Up the Down Case (Sandy Dennis plays an idealistic, first-year teacher who does all she can to support her students–also a wonderful book)
To Sir, With Love ( and yes, I used to have Lulus’ album with the title song she sings to Sidney Poitier in this movie).
Music of the Heart (Meryl Streep plays a committed music teacher)
Stand and Deliver (Edward James Olmos was nominated for a Best Actor Academy Award for his portrayal of Jaime Escalante’s efforts to change expectations regarding math–and what students can do when their teacher believes in them)
Children of a Lesser God (William Hurt pays a hearing teacher who teaches and learns with deaf students–and Marlee Matlin, a graduate who now works at the school).
Dead Poets Society (I also use this with preservice M.A.T. students when we explore the poetry of Walt Whitman. I love the scene where Robin Williams celebrates Whitman’s “sounding a barbaric YAWP”).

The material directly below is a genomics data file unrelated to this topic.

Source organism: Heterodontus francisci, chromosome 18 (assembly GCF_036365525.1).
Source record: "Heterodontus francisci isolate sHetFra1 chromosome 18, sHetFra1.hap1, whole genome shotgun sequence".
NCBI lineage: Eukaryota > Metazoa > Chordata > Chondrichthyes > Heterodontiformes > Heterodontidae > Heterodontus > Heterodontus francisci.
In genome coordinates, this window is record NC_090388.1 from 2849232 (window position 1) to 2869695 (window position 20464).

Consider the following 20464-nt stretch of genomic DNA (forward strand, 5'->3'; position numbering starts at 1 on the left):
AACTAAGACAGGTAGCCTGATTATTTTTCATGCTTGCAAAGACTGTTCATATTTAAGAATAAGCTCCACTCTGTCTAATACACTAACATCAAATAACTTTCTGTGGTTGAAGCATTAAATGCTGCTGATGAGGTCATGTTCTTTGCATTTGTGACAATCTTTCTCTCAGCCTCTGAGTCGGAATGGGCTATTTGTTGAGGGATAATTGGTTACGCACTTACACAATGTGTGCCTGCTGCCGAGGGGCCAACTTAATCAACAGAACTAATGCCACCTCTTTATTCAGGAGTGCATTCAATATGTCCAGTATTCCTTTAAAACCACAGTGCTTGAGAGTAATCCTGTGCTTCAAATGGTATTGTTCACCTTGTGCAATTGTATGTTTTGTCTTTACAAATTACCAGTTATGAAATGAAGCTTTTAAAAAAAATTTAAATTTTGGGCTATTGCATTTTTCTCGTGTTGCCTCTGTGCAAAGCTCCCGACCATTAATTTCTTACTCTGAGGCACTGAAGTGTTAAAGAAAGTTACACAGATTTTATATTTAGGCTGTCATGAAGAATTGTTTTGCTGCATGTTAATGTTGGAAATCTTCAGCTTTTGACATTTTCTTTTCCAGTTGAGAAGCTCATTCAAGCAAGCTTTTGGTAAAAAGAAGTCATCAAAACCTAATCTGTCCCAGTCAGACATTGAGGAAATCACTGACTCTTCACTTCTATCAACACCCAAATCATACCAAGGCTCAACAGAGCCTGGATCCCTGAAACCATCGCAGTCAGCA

Teachers (Nick Nolte plays a burned out teacher who has to be reminded of why he teaches)
Mr. Holland’s Opus (which was filmed at a high school here in Portland, OR.  And yes, I still cry at the ending–every time!).
The Emperor’s Club (Kevin Kline plays a Classics teacher at a boys prep school who makes some interesting discoveries about his students)
Half Nelson (Ryan Gosling earned an Academy Award nomination for his portrayal of an edgy teacher who inspires students to think for themselves)
Kindergarten Cop (I know this is an unusual choice and Arnold Schwarzenegger was a cop playing a teacher, but his interactions with his young students and his discovery that teaching is incredibly challenging makes me smile–and it was filmed in Astoria, OR)

Add comment February 22nd, 2013